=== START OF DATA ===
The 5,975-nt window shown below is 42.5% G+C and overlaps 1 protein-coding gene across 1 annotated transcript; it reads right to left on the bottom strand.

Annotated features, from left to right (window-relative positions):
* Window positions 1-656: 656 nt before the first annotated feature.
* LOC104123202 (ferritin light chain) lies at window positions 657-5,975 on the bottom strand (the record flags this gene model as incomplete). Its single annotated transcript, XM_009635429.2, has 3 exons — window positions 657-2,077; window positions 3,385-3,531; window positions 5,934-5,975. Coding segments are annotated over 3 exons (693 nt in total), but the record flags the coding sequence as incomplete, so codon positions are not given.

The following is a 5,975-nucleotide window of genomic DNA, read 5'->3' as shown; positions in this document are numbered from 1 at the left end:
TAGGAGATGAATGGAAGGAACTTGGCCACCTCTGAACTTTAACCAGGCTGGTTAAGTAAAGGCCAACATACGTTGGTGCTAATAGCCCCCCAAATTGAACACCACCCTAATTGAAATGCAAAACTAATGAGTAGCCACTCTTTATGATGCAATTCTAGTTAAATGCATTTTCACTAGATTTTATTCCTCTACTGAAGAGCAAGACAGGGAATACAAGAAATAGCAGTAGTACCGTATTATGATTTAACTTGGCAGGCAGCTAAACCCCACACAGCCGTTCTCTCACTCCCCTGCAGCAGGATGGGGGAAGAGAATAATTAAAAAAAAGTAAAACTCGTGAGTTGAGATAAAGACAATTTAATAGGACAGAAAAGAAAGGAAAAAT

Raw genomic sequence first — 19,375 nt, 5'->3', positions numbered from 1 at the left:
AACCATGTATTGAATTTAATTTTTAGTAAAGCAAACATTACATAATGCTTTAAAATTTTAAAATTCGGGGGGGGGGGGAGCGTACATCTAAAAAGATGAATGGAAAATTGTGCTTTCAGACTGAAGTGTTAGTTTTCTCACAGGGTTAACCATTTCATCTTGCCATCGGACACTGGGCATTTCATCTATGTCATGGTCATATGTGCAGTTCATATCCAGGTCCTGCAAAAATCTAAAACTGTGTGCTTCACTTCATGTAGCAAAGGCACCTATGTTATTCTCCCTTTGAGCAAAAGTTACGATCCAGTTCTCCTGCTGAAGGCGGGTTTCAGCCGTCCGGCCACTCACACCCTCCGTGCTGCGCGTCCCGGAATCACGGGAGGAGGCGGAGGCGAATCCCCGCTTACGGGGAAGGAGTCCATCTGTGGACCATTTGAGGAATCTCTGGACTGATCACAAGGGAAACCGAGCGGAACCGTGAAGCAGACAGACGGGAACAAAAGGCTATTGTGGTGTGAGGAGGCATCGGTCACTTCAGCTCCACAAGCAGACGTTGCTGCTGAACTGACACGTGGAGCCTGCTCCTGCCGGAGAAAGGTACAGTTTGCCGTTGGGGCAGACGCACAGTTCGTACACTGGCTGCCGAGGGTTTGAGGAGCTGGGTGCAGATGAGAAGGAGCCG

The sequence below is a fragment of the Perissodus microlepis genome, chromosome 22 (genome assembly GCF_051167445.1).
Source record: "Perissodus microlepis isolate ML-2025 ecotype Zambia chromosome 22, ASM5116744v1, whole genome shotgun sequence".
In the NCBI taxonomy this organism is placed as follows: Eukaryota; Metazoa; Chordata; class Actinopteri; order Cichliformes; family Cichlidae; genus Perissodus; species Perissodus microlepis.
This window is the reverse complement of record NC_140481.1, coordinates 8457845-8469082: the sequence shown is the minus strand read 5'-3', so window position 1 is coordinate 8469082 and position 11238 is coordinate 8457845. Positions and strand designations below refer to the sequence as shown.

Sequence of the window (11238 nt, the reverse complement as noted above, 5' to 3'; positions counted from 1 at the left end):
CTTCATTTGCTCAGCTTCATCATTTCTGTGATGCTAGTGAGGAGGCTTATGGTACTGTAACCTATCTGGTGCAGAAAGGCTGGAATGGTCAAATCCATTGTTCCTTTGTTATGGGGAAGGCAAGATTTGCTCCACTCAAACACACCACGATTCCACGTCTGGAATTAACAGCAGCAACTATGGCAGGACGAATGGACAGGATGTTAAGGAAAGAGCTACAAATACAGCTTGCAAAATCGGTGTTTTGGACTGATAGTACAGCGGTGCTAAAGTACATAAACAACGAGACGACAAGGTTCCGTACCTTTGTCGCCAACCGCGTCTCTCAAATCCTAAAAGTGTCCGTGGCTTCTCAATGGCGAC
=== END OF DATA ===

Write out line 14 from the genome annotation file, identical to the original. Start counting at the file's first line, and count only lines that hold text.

CTTCATTTGCTCAGCTTCATCATTTCTGTGATGCTAGTGAGGAGGCTTATGGTACTGTAACCTATCTGGTGCAGAAAGGCTGGAATGGTCAAATCCATTGTTCCTTTGTTATGGGGAAGGCAAGATTTGCTCCACTCAAACACACCACGATTCCACGTCTGGAATTAACAGCAGCAACTATGGCAGGACGAATGGACAGGATGTTAAGGAAAGAGCTACAAATACAGCTTGCAAAATCGGTGTTTTGGACTGATAGTACAGCGGTGCTAAAGTACATAAACAACGAGACGACAAGGTTCCGTACCTTTGTCGCCAACCGCGTCTCTCAAATCCTAAAAGTGTCCGTGGCTTCTCAATGGCGAC